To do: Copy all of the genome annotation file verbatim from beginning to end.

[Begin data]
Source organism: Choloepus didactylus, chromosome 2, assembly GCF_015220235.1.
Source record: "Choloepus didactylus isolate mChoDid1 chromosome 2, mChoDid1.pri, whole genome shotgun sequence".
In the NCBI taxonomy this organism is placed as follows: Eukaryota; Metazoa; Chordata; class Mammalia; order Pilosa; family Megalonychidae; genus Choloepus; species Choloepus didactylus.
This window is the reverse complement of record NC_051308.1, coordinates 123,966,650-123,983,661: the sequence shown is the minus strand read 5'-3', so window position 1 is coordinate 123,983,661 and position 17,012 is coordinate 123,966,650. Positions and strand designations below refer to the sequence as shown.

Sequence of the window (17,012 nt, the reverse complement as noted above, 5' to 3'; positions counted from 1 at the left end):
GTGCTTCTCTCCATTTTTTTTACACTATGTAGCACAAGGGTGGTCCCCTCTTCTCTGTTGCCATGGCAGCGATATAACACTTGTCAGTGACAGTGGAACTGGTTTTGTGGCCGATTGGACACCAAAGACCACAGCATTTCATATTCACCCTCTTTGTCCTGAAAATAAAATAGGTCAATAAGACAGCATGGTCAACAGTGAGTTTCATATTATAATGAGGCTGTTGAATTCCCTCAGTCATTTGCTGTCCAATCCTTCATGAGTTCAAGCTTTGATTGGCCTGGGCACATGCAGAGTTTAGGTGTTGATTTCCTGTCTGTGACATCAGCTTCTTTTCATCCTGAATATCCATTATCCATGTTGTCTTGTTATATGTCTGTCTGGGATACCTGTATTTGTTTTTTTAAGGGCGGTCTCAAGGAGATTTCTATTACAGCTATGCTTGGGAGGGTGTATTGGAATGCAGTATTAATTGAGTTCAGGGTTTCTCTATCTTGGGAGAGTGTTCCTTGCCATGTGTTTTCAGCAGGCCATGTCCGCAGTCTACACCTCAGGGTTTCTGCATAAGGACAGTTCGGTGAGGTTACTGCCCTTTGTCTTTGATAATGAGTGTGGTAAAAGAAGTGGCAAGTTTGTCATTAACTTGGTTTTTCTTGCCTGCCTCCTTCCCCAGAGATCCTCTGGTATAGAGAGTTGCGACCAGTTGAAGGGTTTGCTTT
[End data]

Source organism: Choloepus didactylus, chromosome 2, assembly GCF_015220235.1.
Source record: "Choloepus didactylus isolate mChoDid1 chromosome 2, mChoDid1.pri, whole genome shotgun sequence".
In the NCBI taxonomy this organism is placed as follows: Eukaryota; Metazoa; Chordata; class Mammalia; order Pilosa; family Megalonychidae; genus Choloepus; species Choloepus didactylus.
This window is the reverse complement of record NC_051308.1, coordinates 123,966,650-123,983,661: the sequence shown is the minus strand read 5'-3', so window position 1 is coordinate 123,983,661 and position 17,012 is coordinate 123,966,650. Positions and strand designations below refer to the sequence as shown.

Sequence of the window (17,012 nt, the reverse complement as noted above, 5' to 3'; positions counted from 1 at the left end):
GTGCTTCTCTCCATTTTTTTTACACTATGTAGCACAAGGGTGGTCCCCTCTTCTCTGTTGCCATGGCAGCGATATAACACTTGTCAGTGACAGTGGAACTGGTTTTGTGGCCGATTGGACACCAAAGACCACAGCATTTCATATTCACCCTCTTTGTCCTGAAAATAAAATAGGTCAATAAGACAGCATGGTCAACAGTGAGTTTCATATTATAATGAGGCTGTTGAATTCCCTCAGTCATTTGCTGTCCAATCCTTCATGAGTTCAAGCTTTGATTGGCCTGGGCACATGCAGAGTTTAGGTGTTGATTTCCTGTCTGTGACATCAGCTTCTTTTCATCCTGAATATCCATTATCCATGTTGTCTTGTTATATGTCTGTCTGGGATACCTGTATTTGTTTTTTTAAGGGCGGTCTCAAGGAGATTTCTATTACAGCTATGCTTGGGAGGGTGTATTGGAATGCAGTATTAATTGAGTTCAGGGTTTCTCTATCTTGGGAGAGTGTTCCTTGCCATGTGTTTTCAGCAGGCCATGTCCGCAGTCTACACCTCAGGGTTTCTGCATAAGGACAGTTCGGTGAGGTTACTGCCCTTTGTCTTTGATAATGAGTGTGGTAAAAGAAGTGGCAAGTTTGTCATTAACTTGGTTTTTCTTGCCTGCCTCCTTCCCCAGAGATCCTCTGGTATAGAGAGTTGCGACCAGTTGAAGGGTTTGCTTT